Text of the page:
Despite all the efforts of the government and all, I think software piracy can’t be completely abolished. As long as people buy pirated software, the “pirates” would still continue to produce these illegal goods. With this situation going on, the IT industry is the one that suffers the most. Billions of pesos of revenue was lost and lots of IT workers have lost their jobs. In the long run, it would be the consumers who will suffer because these software companies would no longer make software that consumers use. So let’s put a stop to this while we can.

References:

portal.doh.gov.ph/chd10/piracy.pdf

http://www.papt.org

wwww.nationmaster.com/graph/cri_sof_pir_rat-crime-software-piracy-rate

http://www.directoriesphil.com

en.wikipedia.org/wiki/Copyright_infringement_of_software

How Were PC’s Mass Marketed?

The first computers were called mainframes. They were big. Very big. They were big as a classroom, or even bigger, just to give you an idea. These primitive machines have lots of gizmos in it which made it very bulky. It had vacuum tubes, valves, transistors and a lot more. After numerous studies and further experiments later, the microprocessor was born. Then came Altair 8800 which according to the article that I’ve read was the “first personal computer”, then came Paul Allen and Bill Gates’ BASIC, which was basically a computer language which made Altair a lot more interesting because it made Altair more productive. Two years later, Apple I was developed. It was developed by Steve Jobs and Steve Wozniak. Then came Apple II, which was the “new and improved” version of Apple I. Apple II was a big hit indeed. Then came IBM. IBM was the company that developed the bulky mainframes. The IBM people were astonished with Apple II’s success and so, they developed their own personal computer. According to the article that I’ve read, instead of creating a computer out of scratch, IBM bought components off the shelf and assembled them. Naturally, their personal computer will be useless if there’s no operating system. And so, when they were done assembling the parts, they approached Bill Gates and Garry Kildal to develop an operating system for their newly built personal computer. For some reason IBM settled with Bill Gates. This operating system was called the PCDOS. If Apple II had Visicalc, IBM had Lotus 1-2-3. IBM’s personal computer was such a big hit. Other companies were very overwhelmed with IBM’s success. They also want to be successful like IBM, and so, they started to develop their own personal computers. These companies didn’t have a hard time developing their own personal computers because, they used reverse engineering. Based on our discussion in our SoftMet class, reverse engineering is figuring out how something work based on an existing model or framework. With the use of reverse engineering, they copied the architecture of IBM’s personal computer and since IBM’s softwares could run on non-IBM machines, these companies also adapted these softwares. Just like what I’ve said a while ago, the physical components of IBM’s personal computer were just bought over the shelf, meaning, everyone can buy those parts easily and can practically assemble it the way IBM did. And so, these envious companies didn’t have a hard time developing their own because they already had an existing “model” to copy. Companies such as Dell, Compaq, and Northgate emerged. After some time, Hewlett Packard, Acer, Toshiba, Fujitsu and the others eventually followed. As a result, IBM was faced with tough competition. Because of this, IBM developed their own operating system, the OS/2. Meanwhile, on the other side of the valley, Bill Gates was developing Windows and Apple launched Macintosh, its very first user-friendly personal computer which paved the way for desktop publishing. After some time Windows 1.0 came out to the market, then came Windows version 3, Windows 95, 98 and so on.      At present, computers can now be found in almost every household. It became a powerful tool that created such an impact to the society. Back then computers were sold for business purposes only, maybe this explains IBM chose International Business Machines as their company name. But now, computers encompass almost every aspect of life. Undoubtedly, this will never be possible if not for IBM. They created the mass market for personal computers. If not for IBM’s “copy prone” architecture, probably, we’re still far from the technology that we are enjoying now.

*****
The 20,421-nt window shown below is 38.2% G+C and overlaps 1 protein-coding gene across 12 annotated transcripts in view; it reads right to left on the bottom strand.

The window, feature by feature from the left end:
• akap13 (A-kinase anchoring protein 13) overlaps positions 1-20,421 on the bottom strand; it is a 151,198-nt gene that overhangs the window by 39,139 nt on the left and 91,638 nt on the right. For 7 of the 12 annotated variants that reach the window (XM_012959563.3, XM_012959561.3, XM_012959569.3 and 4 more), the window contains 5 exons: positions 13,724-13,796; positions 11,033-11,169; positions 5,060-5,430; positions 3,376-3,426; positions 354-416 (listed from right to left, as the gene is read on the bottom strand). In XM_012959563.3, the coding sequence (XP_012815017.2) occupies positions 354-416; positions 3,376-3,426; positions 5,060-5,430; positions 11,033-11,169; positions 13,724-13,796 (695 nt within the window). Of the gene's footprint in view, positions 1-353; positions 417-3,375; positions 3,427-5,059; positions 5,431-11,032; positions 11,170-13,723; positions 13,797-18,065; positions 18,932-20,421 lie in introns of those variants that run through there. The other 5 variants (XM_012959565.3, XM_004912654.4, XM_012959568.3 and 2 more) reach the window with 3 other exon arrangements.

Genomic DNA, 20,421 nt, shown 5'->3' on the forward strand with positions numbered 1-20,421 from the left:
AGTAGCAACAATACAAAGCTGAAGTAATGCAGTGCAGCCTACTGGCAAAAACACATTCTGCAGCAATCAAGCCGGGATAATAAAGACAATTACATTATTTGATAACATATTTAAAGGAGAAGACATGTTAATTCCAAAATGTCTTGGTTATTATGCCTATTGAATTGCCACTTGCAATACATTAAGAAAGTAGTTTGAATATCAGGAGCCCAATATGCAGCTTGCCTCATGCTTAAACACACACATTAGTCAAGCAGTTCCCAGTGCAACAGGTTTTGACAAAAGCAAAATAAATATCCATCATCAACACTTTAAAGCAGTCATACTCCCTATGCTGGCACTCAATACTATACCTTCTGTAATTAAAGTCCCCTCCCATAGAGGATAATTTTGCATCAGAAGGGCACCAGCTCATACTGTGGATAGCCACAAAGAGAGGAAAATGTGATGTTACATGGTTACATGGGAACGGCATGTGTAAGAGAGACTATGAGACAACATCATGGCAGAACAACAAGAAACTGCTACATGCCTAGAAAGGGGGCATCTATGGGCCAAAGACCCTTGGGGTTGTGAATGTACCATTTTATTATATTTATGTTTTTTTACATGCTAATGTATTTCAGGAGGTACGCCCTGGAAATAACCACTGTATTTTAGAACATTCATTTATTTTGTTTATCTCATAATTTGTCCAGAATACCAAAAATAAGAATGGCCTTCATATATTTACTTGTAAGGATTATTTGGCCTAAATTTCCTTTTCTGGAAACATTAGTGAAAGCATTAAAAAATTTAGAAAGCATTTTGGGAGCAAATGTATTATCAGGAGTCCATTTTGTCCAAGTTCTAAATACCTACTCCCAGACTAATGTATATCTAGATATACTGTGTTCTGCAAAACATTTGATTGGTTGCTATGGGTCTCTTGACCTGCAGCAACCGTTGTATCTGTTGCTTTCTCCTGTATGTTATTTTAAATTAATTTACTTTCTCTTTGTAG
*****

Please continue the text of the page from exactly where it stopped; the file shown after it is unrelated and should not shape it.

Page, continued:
Resources:

http://en.wikipedia.org/wiki/Personal_computer

http://blog.modernmechanix.com/2007/05/09/the-computer-society-thinking-small/

http://eilat.sci.brooklyn.cuny.edu/cis13_2/nerds.htm

http://www.reachingcriticalwill.org/corporate/dd/ibm.html

Battle of the Search Engines (Google vs. Yahoo)